11. A charged particle spectrometer according to claim 9 wherein the control means also controls the signal processing means so that when the spectrometer is operating in said second mode the signal processing means utilises signals from both the first and second delay line means.
12. A charged particle spectrometer according to claim 9 wherein the control means includes further processing means for increasing the accuracy of time measurements of the electrical pulses.
13. A charged particle spectrometer according to claim 12 wherein the further processing means increases said accuracy by stretching the time between each one of a pair of pulses so that the time difference may be more accurately measured.
14. A method of operation of a charged particle spectrometer according to claim 1 wherein the method includes the step of selecting which of said first and second modes to use and the detector being operated accordingly.
15. A charged particle spectrometer, comprising:
a hemispherical analyser and a spherical mirror analyser, the spectrometer being operable in a first mode using the hemispherical analyser to produce an energy spectrum relating to the composition of a sample being analysed and in a second mode using the spherical mirror analyser to produce a charged particle image of the surface of the sample being analysed,
wherein the spectrometer includes a detector which is used to detect charged particles produced in both modes of operation, and the detector includes (1) a plate means, on to which, in use, primary electrons are directed in both modes of operation and which emits a plurality of secondary electrons for each primary electron received; (2) a first delay line means for using the plurality of secondary electrons to produce a pair of electrical pulses in a first delay line from which a signal processing means can calculate the location of the primary electron on the plate means in a first direction; and (3) a second delay line means for using the plurality of secondary electrons to produce a pair of electrical pulses in a second delay line from which the signal processing means can calculate the location of the primary electron on the plate means in a second direction.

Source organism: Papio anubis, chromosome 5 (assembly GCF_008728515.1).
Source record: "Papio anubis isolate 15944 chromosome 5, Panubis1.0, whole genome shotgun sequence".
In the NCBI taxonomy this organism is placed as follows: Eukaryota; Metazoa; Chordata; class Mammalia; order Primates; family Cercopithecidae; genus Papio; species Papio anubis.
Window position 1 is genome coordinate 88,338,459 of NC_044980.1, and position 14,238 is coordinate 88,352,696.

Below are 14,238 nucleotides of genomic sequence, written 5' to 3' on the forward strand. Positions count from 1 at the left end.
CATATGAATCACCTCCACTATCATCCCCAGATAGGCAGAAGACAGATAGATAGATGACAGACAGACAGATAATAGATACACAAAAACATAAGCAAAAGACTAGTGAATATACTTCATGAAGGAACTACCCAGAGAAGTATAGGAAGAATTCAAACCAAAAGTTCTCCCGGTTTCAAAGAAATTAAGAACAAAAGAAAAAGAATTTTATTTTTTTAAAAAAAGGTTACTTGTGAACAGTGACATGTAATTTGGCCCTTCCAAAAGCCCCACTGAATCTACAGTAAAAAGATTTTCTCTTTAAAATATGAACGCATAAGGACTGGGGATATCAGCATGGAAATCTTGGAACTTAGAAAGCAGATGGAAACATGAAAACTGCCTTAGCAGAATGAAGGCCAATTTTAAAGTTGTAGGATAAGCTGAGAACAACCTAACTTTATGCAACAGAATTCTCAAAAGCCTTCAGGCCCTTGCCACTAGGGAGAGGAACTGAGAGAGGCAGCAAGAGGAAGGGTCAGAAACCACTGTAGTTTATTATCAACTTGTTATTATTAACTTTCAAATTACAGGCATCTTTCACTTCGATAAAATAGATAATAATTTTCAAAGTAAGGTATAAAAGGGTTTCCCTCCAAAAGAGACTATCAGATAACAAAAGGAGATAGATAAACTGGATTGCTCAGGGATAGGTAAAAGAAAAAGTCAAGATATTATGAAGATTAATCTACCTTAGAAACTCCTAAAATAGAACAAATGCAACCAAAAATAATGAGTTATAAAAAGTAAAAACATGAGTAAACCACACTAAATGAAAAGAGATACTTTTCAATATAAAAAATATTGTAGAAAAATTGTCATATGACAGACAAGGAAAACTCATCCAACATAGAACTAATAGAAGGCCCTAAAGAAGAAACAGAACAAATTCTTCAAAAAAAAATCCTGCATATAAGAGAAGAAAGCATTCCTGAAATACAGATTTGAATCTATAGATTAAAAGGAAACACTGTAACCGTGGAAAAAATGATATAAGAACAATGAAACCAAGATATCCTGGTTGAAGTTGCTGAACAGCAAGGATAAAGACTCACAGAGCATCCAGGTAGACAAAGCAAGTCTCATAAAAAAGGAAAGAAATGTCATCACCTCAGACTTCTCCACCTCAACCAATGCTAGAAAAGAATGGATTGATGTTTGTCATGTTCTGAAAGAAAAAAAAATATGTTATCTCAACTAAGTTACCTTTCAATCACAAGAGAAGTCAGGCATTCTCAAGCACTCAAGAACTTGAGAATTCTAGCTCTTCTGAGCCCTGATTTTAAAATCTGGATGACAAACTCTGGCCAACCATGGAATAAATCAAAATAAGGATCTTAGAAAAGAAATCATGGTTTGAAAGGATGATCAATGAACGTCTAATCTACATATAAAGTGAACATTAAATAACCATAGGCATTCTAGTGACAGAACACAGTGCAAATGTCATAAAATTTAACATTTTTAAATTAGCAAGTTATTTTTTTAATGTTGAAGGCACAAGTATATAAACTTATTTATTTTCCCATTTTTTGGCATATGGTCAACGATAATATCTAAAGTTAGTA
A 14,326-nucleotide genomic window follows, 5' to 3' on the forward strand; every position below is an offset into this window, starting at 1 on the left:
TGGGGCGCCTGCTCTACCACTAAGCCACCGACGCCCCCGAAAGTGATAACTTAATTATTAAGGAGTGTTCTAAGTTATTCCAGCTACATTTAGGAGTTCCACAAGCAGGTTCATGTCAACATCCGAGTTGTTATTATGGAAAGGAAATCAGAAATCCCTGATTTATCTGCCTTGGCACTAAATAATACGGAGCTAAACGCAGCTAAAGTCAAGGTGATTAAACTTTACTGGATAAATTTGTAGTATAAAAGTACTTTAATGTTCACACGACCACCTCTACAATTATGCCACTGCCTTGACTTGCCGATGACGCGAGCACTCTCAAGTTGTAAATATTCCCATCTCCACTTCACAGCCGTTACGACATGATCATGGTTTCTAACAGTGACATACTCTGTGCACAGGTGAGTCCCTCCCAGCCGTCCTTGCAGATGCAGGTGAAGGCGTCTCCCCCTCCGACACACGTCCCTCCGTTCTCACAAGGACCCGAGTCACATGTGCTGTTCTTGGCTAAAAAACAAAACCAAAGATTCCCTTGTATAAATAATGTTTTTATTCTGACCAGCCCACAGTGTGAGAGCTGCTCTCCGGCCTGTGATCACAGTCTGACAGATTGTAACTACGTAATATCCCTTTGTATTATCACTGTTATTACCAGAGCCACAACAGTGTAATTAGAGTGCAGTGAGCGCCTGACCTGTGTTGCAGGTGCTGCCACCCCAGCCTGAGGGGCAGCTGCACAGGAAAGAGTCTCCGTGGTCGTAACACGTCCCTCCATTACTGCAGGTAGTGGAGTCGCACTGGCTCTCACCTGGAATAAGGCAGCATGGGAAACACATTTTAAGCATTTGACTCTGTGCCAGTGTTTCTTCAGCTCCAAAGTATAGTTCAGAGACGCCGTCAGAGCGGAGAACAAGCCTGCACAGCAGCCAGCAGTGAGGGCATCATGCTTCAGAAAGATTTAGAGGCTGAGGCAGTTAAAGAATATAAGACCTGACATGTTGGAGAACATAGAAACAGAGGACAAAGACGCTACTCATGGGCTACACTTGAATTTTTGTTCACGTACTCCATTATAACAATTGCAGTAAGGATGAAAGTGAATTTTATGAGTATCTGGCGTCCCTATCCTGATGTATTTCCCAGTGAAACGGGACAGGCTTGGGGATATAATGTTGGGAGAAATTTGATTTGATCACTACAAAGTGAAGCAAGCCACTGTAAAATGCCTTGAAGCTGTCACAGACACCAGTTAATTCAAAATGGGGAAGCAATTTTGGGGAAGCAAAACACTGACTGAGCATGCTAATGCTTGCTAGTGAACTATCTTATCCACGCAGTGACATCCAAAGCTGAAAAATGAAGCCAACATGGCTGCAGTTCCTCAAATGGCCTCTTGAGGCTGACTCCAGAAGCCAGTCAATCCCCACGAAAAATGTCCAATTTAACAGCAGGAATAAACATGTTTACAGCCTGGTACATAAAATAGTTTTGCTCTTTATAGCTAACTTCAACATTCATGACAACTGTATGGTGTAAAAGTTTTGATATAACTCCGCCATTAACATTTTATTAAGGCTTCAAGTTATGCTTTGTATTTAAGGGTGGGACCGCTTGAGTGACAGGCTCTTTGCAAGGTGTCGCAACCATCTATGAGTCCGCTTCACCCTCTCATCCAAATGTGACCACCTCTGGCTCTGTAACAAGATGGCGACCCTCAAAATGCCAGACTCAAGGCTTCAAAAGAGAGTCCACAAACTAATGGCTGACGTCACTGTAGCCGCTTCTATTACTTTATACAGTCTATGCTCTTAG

Description

The present invention relates to a charged particle spectrometer and to a method of operation of such a spectrometer. In particular, the present invention relates to a detector for such a spectrometer.

The bulk of the specification describes the application of the invention in a photoelectron spectrometer, but other charged particle instruments would also be suitable. For example, a hemispherical-only analyser system where the input lens system is operated in such a way as to project a line image from the specimen that is then dispersed in the orthogonal direction to generate a 2d image, with one axis being positioned along a line on the sample and the other showing photoelectron energy. Alternatively, the input lens system could be operated to project an angular distribution from the sample as in for example a Thermo VG Scientific Theta Probe.

Also, for example, the invention could be applied to spectrometers using Auger electrons or scattered ions as the analysed charged particles.

A current photoelectron spectrometer produced by the applicant is shown schematically in FIG. 1. The instrument consists of a magnetic lens 2 above which is located the sample 4 to be analysed. In use, the sample 4 is bombarded by X-rays from an X-ray source 6 and the photoelectrons produced are passed through a charge neutraliser 8 and an electrostatic lens system 10 so as to be focused at an entry 12 to an energy analysing section 14.

The instrument has two modes of operation: a spectrum mode for analysing the composition of the surface of the sample 4; and an imaging mode for producing a magnified energy selected photoelectron image of the surface of the sample 4. In the spectrum mode, the photoelectrons pass around a hemispherical analyser 16 and are received by a pair of detectors 18, 20, which are typically each a set of channeltrons. The two sets of channeltrons enable the instrument to produce an energy spectrum relating to the composition of the surface of the sample 4 from which that composition can be analysed.